Month: December 2023

Novel Studio alumna Katharine Light’s path to the publication of her debut novel, Like Me

Katharine Light’s debut novel, Like Me

When I was a young girl, my dad used to make me little books of paper and I would love to write in them. In my teens these became stories I wrote for my younger sister about a girl who falls in love with the bass player of a pop group. Absolutely not based on John Taylor from Duran Duran.

Later on I tried my hand at writing a Mills & Boons. At around 50,000 words it was great practice, but not quite the right genre. When my children were small, I did a year long creative writing course with the Open University. Two years later I did the advanced version. Then, working full-time and a busy family life meant I kept writing only sporadically until 2018 when I started The Novel Studio at City, University of London. It was a brilliant year with excellent tutors in Emma Sweeney, Rebekah Lattin-Rawstrone and Kirstan Hawkins. Fourteen of us completed the course, meeting twice a week and sharing our lives through writing. They are a very supportive and talented bunch.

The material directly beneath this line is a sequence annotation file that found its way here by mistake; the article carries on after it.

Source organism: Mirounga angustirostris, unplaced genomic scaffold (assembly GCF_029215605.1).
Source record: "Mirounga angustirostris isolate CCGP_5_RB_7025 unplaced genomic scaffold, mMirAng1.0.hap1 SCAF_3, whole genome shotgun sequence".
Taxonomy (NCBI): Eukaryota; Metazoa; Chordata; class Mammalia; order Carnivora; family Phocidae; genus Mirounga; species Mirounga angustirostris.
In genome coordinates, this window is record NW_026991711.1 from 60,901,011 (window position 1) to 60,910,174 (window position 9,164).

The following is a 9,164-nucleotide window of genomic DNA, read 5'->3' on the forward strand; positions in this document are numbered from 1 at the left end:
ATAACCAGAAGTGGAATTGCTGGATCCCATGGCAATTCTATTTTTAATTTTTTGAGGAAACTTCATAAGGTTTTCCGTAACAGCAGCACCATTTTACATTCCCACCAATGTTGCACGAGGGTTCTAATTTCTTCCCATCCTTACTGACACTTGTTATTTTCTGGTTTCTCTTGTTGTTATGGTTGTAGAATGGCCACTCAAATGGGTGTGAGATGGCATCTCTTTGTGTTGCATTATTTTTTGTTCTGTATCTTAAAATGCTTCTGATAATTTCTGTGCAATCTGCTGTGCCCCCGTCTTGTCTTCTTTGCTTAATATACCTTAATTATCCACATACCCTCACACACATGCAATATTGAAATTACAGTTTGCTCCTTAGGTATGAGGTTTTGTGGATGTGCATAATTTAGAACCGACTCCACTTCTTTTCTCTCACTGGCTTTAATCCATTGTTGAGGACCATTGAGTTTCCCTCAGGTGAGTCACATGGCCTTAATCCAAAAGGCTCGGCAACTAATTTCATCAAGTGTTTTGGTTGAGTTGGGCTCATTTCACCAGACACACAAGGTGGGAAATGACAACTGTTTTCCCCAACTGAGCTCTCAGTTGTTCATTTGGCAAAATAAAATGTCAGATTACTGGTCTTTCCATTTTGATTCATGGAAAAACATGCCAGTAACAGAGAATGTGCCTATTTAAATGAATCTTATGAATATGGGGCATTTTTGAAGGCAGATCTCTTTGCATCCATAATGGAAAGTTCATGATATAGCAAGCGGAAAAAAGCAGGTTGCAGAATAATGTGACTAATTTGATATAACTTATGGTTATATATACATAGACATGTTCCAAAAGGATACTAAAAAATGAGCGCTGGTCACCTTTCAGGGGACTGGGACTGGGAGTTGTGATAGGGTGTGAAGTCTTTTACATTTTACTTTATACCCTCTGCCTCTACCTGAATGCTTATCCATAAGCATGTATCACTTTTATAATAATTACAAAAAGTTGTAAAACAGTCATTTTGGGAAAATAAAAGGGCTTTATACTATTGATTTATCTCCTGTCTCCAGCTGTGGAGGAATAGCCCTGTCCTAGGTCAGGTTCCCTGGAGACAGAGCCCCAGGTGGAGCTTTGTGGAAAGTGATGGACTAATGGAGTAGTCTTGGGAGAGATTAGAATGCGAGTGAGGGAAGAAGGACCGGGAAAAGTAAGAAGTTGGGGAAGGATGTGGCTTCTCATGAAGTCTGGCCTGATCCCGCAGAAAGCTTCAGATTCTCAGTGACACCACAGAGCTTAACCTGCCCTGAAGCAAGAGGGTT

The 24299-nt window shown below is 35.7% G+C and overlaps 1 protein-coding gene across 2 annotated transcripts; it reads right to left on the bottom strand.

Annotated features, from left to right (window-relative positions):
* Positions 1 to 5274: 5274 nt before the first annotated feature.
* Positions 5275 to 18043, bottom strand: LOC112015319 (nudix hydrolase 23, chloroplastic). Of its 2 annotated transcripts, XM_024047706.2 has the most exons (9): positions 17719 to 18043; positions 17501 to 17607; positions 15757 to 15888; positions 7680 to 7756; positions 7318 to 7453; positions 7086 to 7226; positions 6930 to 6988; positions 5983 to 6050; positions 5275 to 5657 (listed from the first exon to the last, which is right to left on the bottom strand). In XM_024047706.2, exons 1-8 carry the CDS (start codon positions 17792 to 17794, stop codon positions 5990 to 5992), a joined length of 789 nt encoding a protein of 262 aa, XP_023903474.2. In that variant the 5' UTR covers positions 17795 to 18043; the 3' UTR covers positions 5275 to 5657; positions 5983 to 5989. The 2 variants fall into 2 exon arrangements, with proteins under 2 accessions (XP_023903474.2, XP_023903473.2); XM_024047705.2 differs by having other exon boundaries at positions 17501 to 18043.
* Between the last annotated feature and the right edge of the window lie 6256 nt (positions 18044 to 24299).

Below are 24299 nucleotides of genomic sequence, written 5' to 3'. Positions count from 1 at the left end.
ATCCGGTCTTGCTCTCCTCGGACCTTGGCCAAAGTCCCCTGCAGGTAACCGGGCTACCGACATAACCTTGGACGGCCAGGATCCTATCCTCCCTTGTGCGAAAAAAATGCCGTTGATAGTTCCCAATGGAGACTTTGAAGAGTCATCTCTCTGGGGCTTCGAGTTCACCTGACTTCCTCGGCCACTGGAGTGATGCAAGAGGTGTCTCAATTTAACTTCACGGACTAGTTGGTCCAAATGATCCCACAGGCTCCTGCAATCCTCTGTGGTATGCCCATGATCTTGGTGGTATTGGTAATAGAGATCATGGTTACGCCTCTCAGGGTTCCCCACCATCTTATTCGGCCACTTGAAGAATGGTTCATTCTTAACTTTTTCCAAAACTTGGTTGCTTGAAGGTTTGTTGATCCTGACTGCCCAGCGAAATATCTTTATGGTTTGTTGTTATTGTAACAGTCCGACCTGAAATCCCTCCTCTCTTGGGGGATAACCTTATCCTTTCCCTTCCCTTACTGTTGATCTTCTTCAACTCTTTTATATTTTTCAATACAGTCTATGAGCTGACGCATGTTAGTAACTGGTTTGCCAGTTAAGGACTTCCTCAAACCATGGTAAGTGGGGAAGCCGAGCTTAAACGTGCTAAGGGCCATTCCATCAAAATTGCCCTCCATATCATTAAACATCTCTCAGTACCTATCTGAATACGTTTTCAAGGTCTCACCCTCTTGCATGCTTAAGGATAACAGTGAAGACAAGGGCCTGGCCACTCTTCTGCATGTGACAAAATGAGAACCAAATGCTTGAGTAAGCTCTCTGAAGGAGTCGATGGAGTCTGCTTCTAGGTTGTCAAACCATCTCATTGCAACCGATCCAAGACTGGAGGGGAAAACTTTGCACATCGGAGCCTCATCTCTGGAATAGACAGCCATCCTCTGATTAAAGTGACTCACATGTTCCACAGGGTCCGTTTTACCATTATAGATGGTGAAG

At the end of the year, I had interest from three agents, and signed with one at A M Heath. This is it, I (naively) thought, on my way to publication… Sadly, during lockdown, having worked on this first novel, Like Me, (her suggestions definitely improved it), she said she wasn’t the right person to take it forward. This was followed by a dispiriting lack of response from several agents she recommended as well as the two who had previously shown interest.

Throughout the pandemic, the Novel Studio cohort kept in touch, via a WhatsApp group. Before covid, about half of us carried on meeting in person, and carried over onto zoom. Laurence Kershook published The Broygus to Amazon in March 2022. Fellow alumna Lara Haworth’s book Monumenta will be published by Canongate in 2024.